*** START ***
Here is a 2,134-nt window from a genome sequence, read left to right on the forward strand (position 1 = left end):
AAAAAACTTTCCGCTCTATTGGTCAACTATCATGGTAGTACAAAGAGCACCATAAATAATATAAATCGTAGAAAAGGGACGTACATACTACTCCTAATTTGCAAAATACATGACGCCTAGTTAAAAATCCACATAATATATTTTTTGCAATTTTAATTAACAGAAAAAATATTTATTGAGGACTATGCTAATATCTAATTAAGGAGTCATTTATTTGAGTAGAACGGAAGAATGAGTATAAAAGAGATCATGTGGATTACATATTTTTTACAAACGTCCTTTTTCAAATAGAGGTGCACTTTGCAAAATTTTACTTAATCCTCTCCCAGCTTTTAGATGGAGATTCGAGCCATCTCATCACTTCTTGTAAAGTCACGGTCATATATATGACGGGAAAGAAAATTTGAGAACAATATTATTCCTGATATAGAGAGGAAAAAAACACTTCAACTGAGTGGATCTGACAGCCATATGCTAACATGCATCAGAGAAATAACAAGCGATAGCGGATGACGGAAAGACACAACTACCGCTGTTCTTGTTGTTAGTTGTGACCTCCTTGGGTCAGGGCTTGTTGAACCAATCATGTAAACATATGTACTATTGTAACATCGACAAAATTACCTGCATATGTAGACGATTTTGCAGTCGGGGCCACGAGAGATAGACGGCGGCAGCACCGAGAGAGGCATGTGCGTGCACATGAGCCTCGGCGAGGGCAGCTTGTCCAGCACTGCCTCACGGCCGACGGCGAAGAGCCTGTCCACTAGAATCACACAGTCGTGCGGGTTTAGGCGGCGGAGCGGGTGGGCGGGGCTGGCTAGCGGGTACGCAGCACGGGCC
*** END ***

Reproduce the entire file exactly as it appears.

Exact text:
Here is a 2,134-nt window from a genome sequence, read left to right on the forward strand (position 1 = left end):
AAAAAACTTTCCGCTCTATTGGTCAACTATCATGGTAGTACAAAGAGCACCATAAATAATATAAATCGTAGAAAAGGGACGTACATACTACTCCTAATTTGCAAAATACATGACGCCTAGTTAAAAATCCACATAATATATTTTTTGCAATTTTAATTAACAGAAAAAATATTTATTGAGGACTATGCTAATATCTAATTAAGGAGTCATTTATTTGAGTAGAACGGAAGAATGAGTATAAAAGAGATCATGTGGATTACATATTTTTTACAAACGTCCTTTTTCAAATAGAGGTGCACTTTGCAAAATTTTACTTAATCCTCTCCCAGCTTTTAGATGGAGATTCGAGCCATCTCATCACTTCTTGTAAAGTCACGGTCATATATATGACGGGAAAGAAAATTTGAGAACAATATTATTCCTGATATAGAGAGGAAAAAAACACTTCAACTGAGTGGATCTGACAGCCATATGCTAACATGCATCAGAGAAATAACAAGCGATAGCGGATGACGGAAAGACACAACTACCGCTGTTCTTGTTGTTAGTTGTGACCTCCTTGGGTCAGGGCTTGTTGAACCAATCATGTAAACATATGTACTATTGTAACATCGACAAAATTACCTGCATATGTAGACGATTTTGCAGTCGGGGCCACGAGAGATAGACGGCGGCAGCACCGAGAGAGGCATGTGCGTGCACATGAGCCTCGGCGAGGGCAGCTTGTCCAGCACTGCCTCACGGCCGACGGCGAAGAGCCTGTCCACTAGAATCACACAGTCGTGCGGGTTTAGGCGGCGGAGCGGGTGGGCGGGGCTGGCTAGCGGGTACGCAGCACGGGCC